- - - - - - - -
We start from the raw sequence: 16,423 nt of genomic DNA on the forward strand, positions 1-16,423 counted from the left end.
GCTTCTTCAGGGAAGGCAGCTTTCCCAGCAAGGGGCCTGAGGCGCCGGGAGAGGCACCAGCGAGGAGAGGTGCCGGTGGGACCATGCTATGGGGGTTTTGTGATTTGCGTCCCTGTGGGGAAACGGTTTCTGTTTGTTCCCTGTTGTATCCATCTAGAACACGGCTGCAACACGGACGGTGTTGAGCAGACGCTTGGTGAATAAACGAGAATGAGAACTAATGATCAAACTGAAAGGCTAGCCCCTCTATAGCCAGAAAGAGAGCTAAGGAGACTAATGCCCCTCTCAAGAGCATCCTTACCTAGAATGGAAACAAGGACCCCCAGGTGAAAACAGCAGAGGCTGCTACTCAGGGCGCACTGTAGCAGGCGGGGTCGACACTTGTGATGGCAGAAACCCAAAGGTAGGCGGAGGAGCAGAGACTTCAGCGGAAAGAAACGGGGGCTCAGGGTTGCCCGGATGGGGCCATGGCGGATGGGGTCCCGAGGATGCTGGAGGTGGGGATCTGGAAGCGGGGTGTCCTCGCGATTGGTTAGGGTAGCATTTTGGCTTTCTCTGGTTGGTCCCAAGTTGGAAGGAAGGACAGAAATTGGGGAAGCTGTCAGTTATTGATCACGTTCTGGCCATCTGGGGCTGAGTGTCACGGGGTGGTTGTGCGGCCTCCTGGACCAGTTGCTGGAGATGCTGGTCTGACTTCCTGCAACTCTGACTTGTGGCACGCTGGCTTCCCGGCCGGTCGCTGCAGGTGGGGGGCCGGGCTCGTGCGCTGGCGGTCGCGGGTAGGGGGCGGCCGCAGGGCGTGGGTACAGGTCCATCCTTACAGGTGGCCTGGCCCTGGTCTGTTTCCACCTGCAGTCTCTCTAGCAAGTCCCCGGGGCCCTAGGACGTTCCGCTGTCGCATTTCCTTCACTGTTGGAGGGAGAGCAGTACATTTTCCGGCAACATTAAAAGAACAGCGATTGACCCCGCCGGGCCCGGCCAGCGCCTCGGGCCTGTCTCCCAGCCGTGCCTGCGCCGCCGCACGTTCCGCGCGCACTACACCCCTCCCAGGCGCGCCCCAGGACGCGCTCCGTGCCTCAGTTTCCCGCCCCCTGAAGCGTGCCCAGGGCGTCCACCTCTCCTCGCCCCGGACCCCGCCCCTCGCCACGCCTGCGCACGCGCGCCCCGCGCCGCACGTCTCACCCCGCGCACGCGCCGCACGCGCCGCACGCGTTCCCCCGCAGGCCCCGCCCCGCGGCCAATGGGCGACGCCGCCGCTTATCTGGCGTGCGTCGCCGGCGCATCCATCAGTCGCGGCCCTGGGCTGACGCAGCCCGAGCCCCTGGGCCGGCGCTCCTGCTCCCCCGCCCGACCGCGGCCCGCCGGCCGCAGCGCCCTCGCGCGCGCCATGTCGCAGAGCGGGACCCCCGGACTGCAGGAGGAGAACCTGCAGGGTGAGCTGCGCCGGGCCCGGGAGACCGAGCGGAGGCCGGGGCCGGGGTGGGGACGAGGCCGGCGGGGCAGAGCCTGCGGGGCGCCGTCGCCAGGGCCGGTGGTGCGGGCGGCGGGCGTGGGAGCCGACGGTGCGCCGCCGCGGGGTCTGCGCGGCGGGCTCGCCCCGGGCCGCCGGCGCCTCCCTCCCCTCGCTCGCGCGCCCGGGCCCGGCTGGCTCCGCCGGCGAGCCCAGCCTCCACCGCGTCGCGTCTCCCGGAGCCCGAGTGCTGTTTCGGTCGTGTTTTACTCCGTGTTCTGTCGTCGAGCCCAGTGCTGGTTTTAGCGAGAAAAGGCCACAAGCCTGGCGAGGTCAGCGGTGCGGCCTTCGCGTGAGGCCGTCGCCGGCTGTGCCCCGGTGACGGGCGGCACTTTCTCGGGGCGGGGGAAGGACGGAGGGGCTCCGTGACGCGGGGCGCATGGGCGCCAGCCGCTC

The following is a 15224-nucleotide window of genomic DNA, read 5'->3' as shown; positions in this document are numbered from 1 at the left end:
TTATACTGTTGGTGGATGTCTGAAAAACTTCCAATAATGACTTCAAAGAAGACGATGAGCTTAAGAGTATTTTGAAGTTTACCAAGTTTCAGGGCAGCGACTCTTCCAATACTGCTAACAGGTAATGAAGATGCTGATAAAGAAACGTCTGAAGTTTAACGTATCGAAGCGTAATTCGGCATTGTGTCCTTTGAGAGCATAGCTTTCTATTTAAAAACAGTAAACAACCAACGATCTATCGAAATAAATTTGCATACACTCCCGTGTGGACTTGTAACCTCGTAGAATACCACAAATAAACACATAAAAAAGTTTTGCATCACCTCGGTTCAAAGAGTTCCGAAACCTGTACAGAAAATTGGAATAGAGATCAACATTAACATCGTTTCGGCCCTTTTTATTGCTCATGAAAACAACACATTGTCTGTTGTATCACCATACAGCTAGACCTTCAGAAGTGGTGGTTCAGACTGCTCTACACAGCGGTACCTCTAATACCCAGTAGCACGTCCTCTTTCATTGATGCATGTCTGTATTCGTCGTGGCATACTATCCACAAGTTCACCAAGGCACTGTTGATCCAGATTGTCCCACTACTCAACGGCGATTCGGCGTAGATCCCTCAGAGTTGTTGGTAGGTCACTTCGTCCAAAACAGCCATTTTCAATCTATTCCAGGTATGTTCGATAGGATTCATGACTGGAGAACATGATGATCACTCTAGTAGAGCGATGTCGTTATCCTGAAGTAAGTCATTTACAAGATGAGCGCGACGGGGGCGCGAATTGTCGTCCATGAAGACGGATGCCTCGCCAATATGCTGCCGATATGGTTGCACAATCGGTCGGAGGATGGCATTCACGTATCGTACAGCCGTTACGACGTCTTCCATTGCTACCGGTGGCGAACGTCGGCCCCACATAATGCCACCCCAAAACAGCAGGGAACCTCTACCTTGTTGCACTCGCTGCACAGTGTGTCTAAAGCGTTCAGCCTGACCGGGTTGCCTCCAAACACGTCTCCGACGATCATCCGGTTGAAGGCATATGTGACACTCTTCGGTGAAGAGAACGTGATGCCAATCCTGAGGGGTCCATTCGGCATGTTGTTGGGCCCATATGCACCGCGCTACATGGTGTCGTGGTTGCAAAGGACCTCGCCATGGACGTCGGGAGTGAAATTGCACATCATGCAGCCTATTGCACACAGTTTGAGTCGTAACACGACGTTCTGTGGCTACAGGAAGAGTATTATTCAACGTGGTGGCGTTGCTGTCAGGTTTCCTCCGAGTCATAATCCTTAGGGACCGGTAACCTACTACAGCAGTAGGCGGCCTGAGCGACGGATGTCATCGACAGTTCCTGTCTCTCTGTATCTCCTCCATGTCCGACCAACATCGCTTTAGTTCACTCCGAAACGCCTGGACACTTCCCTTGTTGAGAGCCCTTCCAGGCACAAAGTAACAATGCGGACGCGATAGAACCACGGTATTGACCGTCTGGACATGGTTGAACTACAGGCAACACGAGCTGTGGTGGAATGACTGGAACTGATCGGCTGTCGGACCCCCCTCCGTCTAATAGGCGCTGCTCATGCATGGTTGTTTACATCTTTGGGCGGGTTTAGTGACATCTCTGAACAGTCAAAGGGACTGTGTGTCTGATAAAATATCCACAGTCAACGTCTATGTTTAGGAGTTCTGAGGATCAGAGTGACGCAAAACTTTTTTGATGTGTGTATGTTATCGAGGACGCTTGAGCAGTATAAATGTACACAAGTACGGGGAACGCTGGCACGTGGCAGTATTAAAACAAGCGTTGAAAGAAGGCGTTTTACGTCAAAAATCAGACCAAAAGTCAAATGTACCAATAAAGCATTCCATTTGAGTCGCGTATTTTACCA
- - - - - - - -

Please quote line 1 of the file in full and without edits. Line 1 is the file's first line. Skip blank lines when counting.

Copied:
We start from the raw sequence: 16,423 nt of genomic DNA on the forward strand, positions 1-16,423 counted from the left end.